Alex Ovechkin exposes corruption in Russian hockey during candid interview

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Alexovechsaycheese.jpgBelieve it or not, interview translations aren’t useful solely for generating arguments about plagiarism.

Take, for instance, Dmitry Chesnokov’s translation of a surprisingly candid Alex Ovechkin interview from sports.ru. While there is plenty of intriguing stuff about Ovechkin finding his shot (his father made him aim his shot at “a certain number of cans” before he could socialize with buddies) and how he feels about the playoffs, it’s the stuff about Russian hockey that could very well make waves.

I’ll start with the most eyebrow-raising fodder in which Ovechkin details the allegedly bribe-driven world of Russian hockey.

“When I was young, there were no people who came up and said: ‘Here’s the money for you, play my son, let him play and enjoy. And then we’ll see.’ This is the worst. It’s in the clubs, in national teams — it’s the same everywhere. And when I started playing for the national team, it was happening. Two, three people were there who “had a pull.” But now there are more of them. Unfortunately, in Russia money decides everything.”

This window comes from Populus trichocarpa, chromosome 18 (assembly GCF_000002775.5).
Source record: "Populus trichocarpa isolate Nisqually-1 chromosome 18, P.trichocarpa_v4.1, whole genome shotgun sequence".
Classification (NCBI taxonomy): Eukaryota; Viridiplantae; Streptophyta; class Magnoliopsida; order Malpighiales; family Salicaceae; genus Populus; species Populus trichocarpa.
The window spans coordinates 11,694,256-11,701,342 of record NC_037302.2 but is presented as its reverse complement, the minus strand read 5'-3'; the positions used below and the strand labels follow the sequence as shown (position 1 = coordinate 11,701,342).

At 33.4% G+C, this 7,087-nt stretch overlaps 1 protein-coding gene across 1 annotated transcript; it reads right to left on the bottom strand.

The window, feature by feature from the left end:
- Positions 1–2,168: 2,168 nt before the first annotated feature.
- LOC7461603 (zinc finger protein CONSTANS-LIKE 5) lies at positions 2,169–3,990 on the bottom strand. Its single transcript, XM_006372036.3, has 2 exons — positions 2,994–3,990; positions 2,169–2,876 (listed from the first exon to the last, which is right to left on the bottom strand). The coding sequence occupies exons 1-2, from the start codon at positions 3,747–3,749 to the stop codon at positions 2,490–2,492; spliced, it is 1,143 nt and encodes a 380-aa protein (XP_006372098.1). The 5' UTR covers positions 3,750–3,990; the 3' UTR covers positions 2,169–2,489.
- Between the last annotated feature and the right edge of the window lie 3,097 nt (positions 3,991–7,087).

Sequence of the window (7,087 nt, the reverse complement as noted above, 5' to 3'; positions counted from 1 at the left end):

In Russia money decides everything? Well, at least Ronald Reagan would be proud. (Too soon?)

Ovechkin also makes little doubt that, despite some considerable progress, the NHL is still the league of dreams rather than the KHL.

“Of course, to play in the NHL is a dream. You can go to any youth sports school and ask those who train there — everyone will say that they dream of the NHL. There cannot even be a talk about comparing the two leagues. The KHL right now is moving in the right direction, raising up a little, but there is no point to compare the leagues. Let them call me names, call me a traitor, but this is true.”

If these interviews are any indication, many European hockey players have a lot more to say that the language barrier will allow (or they just don’t want to provide “bulletin board” material, either). He might take a little heat for the comments back home, but kudos to Ovechkin for speaking his mind. It’s a great – and unfortunately rare – thing to see.